— -- A Texas-based oceanic exploration company will launch a high tech search in the southern Indian Ocean on Wednesday as part of a new international effort to find Malaysian Airlines Flight 370.
Almost four years after the Boeing 777's disappearance with 239 people on board, Ocean Infinity has agreed to a 90-day contract with the Malaysian government that only rewards the company if they find the aircraft.
A 378-foot vessel named Seabed Constructor departed Durban, South Africa last week with 65 crew members from Ocean Infinity, two Malaysian Navy officials and 8 autonomous underwater vehicles armed with cameras and sensors.
Officials said that on Wednesday, exactly a year after the last search was called off, the ship will reach the new 25,000-square-km search area. The plan is to launch multiple drones at a time that will search the seafloor in a grid, using cameras and sensors to detect aircraft debris.
A previous Australian-led search covered more than 120,000 square kilometers of seabed, but officials came up empty before deciding they were likely looking in the wrong place the whole time.
Ocean Infinity and the Seabed Constructor will remain at sea for two to three weeks at a time before returning the Perth to refuel and refresh the crew. They believe they can cover more than the entire search area in the agreed upon 90 day period with the underwater drones.
These untethered vehicles have the ability to dive to nearly 20,000 feet and bring back HD images and troves of data to the scientists onboard the vessel.
According to Malaysian Transport Minister Liow Tiong Lai, Ocean Infinity's potential reward is on a sliding scale between $20 million and $70 million, depending on what is found and how long it takes to find it.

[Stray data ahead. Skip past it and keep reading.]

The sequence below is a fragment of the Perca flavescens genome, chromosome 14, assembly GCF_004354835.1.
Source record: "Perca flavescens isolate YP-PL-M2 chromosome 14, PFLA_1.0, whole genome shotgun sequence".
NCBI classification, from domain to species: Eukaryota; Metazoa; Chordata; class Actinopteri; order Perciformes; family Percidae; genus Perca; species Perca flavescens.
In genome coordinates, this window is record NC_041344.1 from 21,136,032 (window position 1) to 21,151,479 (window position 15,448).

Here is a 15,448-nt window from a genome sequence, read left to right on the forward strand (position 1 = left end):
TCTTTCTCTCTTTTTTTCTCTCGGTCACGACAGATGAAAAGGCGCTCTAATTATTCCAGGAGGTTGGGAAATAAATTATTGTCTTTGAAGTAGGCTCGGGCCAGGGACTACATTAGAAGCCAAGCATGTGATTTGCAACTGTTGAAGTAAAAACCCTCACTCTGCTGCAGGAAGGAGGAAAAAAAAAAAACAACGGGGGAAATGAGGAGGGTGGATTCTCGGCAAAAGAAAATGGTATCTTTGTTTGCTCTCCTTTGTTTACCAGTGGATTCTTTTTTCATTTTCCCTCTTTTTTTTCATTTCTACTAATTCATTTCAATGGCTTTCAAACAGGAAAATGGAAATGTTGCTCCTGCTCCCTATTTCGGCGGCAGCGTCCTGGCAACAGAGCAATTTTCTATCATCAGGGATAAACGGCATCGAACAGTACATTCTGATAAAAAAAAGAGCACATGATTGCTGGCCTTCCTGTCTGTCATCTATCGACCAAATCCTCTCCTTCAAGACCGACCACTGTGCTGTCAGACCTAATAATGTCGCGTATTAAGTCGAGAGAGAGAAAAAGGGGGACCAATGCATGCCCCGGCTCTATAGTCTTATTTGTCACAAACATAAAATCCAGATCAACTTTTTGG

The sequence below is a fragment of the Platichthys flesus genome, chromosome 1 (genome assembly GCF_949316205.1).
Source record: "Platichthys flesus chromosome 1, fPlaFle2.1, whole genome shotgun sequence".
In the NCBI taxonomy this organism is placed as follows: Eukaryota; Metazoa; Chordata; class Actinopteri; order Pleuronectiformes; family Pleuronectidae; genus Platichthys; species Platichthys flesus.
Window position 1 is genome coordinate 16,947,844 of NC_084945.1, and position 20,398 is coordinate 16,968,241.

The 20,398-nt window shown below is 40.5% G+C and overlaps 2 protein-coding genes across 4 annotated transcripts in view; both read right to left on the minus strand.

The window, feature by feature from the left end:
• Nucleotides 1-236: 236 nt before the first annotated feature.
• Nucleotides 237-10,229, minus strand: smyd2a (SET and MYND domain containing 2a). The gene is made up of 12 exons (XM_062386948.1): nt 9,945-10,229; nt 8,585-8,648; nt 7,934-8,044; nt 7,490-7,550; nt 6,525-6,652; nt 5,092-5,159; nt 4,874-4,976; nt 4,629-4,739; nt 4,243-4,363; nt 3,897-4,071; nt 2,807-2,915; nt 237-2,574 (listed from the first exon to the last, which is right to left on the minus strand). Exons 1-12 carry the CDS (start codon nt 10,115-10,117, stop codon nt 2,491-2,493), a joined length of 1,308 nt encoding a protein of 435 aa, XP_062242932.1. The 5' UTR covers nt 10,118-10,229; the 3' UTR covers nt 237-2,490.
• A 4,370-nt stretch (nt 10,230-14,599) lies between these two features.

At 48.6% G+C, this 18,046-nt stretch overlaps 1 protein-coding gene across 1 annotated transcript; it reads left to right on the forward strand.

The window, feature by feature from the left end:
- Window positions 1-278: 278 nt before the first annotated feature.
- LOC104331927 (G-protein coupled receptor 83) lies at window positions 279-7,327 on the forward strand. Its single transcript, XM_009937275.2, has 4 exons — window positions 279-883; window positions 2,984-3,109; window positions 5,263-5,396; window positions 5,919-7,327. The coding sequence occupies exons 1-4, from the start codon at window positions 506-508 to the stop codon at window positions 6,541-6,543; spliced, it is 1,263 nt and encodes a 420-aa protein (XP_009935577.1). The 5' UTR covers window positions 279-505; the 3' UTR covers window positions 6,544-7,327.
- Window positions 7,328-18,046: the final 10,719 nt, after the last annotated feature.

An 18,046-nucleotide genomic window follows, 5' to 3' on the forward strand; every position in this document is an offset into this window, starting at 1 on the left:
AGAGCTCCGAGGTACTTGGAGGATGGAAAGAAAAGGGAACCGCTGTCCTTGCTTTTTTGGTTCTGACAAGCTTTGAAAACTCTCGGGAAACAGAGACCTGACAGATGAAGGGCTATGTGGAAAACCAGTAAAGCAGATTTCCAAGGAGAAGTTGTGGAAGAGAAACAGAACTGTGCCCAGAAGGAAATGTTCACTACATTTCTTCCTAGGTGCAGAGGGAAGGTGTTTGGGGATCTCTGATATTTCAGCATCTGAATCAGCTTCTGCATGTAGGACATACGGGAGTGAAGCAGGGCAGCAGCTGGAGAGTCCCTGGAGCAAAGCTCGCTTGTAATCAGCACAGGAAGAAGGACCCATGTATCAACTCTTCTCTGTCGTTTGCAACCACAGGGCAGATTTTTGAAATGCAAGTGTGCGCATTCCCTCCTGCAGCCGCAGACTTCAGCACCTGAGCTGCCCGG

The only search comparable to the one for MH370 was the search and eventual recovery of 2009's Air France Flight 447 that crashed in the Atlantic Ocean on its way to Paris, killing all 228 people on board. According to the CEO Oliver Plunkett, Ocean Infinity has two staff members who were involved in that investigation.
"What I can say is we have as much experience as is possible to have," Plunkett said at a news conference in Malaysia.
It's unclear how much investigators could learn in the event Ocean Infinity finds the jet. Even if the black box is retrievable and functional after years on some the ocean's deepest floors, the cockpit voice recorder operates on a loop and the mysterious early moments of the flight likely would have been erased.
One key question however may be answered upon discovery of the cockpit: who was in control during the plane's final moments?
ABC News' Nate Luna and Erin Dooley contributed to this report.